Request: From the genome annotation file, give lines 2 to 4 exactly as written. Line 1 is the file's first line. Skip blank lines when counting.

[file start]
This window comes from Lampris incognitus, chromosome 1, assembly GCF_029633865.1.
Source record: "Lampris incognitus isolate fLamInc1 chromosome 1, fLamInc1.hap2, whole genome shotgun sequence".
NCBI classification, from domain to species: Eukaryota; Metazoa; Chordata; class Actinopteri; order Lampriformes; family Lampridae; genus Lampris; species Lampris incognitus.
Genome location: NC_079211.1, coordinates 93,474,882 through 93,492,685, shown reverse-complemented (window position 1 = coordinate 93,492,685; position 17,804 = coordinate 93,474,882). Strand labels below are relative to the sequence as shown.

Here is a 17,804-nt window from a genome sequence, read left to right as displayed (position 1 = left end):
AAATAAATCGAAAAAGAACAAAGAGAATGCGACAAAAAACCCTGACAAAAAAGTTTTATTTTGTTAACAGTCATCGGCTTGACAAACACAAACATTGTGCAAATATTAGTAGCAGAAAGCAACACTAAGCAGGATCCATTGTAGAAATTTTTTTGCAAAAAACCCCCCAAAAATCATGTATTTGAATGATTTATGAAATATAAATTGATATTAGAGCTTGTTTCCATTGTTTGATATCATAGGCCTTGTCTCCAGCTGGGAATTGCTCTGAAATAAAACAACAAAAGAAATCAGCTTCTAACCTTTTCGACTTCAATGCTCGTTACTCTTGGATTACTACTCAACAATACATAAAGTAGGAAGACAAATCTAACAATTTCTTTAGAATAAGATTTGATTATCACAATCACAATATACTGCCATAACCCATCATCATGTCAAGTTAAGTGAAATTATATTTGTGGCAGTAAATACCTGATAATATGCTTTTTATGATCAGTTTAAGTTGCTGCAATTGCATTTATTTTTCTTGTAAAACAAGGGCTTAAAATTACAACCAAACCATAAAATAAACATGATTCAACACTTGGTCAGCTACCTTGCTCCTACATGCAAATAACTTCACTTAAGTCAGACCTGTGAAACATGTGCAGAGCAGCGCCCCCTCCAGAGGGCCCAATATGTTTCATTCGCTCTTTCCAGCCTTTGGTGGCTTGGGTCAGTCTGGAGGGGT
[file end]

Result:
Source record: "Lampris incognitus isolate fLamInc1 chromosome 1, fLamInc1.hap2, whole genome shotgun sequence".
NCBI classification, from domain to species: Eukaryota; Metazoa; Chordata; class Actinopteri; order Lampriformes; family Lampridae; genus Lampris; species Lampris incognitus.
Genome location: NC_079211.1, coordinates 93,474,882 through 93,492,685, shown reverse-complemented (window position 1 = coordinate 93,492,685; position 17,804 = coordinate 93,474,882). Strand labels below are relative to the sequence as shown.